Using Autoclaves Safely

The autoclave is considered to be standard equipment in most scientific laboratories. Its use, first and foremost, is to sterilize lab items and remove any contaminants. This sterilization process is best used at the beginning and end of a project or experiment. At the beginning of a project, glassware and instruments are sterilized to eliminate any contaminants. At the end of a project, the autoclave is used to sterilize any waste by-products and waste containers. Autoclaves sterilize very effectively with pressurized steam at temperatures of about 270 degrees, but this high pressure steam also can be hazardous to the operator of the autoclave. The extremely high temperatures of the autoclave that work so well to sterilize can also cause the autoclave to malfunction without proper care and use. Here are some top tips for using an autoclave safely:

  1. Read the manual:
    While this may seem obvious, it cannot be overemphasized. It is critical to read and completely understand the proper use of the autoclave. Every autoclave has special functions that are unique to its safe operation. Don't assume that just because you have used one kind of autoclave that you can use them all. If there is not a manual available, contact the manufacturer to have one sent to you.
  2. Make it Sterile:
    Of utmost importance in the operation of an autoclave is making sure that items are completely sterilized. Autoclave bags and tapes have a dye that changes color when the right temperature is achieved. However, because the dye is on the outer surface, you can't be 100% certain that the innards are sterile simply by checking for color change. The trick is to insert dye tape attached to a string deep into the package of contents. Attach the string with tape to the outside of the bag and pull the indicator tape out to check. Just make sure you are not opening up infected material to bury the dye tape.
  3. Practice Regular Maintenance:
    Each month, you will want to use some kind of biological indicator to make sure the autoclave is functioning properly. If the dye or the indicator is not working, examine the autoclave for possible problems and re-sterilize. Routine maintenance is the best way to ensure proper function. Age and type of water can determine the maintenance intervals. Plus, be sure to perform any daily or weekly suggested maintenance, as well as ensuring drain strainers are clean before each run.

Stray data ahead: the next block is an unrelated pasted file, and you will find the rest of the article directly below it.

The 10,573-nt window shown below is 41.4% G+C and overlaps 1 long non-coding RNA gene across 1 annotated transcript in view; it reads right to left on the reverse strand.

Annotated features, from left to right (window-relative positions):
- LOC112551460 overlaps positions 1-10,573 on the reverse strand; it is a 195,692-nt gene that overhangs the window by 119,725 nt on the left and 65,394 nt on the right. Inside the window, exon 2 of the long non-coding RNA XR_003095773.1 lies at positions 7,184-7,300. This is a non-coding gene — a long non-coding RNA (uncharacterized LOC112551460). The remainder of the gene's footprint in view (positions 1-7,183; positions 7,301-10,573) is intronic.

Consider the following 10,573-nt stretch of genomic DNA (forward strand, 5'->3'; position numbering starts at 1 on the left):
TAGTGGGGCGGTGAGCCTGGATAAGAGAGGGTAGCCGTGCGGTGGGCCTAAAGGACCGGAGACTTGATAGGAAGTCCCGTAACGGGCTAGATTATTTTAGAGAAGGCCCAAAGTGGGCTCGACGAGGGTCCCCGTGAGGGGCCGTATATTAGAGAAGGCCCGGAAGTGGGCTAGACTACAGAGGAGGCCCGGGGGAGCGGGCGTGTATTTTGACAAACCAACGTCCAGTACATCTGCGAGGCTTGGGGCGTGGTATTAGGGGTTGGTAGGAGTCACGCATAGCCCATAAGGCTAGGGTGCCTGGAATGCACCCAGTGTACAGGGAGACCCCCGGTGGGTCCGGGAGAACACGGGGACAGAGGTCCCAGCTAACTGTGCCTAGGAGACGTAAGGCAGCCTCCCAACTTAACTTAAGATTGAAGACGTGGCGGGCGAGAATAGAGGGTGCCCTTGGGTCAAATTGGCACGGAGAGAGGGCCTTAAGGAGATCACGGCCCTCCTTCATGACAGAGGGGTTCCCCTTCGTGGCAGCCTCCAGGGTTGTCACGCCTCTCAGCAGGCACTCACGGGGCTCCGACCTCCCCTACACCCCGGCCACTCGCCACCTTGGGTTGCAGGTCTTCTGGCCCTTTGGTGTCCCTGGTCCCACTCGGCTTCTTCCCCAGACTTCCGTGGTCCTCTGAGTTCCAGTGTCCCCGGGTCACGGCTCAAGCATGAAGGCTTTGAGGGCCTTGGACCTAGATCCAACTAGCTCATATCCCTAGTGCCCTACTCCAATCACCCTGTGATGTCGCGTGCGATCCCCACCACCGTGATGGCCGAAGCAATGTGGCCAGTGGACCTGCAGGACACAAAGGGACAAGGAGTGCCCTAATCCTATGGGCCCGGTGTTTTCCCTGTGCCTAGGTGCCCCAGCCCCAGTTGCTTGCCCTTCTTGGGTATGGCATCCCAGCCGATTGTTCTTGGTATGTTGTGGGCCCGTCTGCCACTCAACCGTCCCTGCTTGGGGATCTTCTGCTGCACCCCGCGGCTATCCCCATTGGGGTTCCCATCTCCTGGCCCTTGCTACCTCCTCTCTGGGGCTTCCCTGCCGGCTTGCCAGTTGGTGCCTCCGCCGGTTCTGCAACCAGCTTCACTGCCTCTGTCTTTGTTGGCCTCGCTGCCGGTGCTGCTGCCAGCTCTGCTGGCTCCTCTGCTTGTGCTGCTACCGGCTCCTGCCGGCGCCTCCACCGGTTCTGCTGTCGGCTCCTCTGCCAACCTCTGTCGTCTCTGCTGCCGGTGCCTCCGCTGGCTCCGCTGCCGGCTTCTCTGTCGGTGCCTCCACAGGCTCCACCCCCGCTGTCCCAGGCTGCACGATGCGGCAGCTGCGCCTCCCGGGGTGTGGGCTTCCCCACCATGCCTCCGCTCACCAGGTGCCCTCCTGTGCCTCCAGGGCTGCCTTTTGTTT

4. Autoclave Safety Basics:
    Because autoclaves produce such high heat and pressure, anyone operating an autoclave should be aware of the dangers of these conditions. Lock all doors and gaskets before operation. Most autoclaves have safety interlocks to prevent the release of high-pressure steam, but not all. If yours does not, be very careful. Not all units have adequate heat shields either, so don't touch the autoclave while in operation unless you are certain you will not be burned. The interiors can be dangerously hot as well, so always be sure to wear heat-resistant gloves when removing contents. Do not leave anything flammable near the autoclave. Seek treatment immediately for any burns. While minor burns can be treated via a lab first aid kit, burns to the face or over a large part of the body need emergency medical treatment.
  5. Be Alert to Malfunction Causes:
    Autoclave failure generally has one of two causes: operator error or mechanical breakdown. To avoid breakdown, perform maintenance and confirm sterilization. Operator error can include blocking steam with improper container usage, not adding water before autoclaving a dry load or not setting sufficient time, and using containers or bags that are too large for the autoclave or overfilling bags.

With best practices and good equipment, you can ensure safe and injury-free autoclave use. For affordable, quality autoclaves, visit Absolute Medical.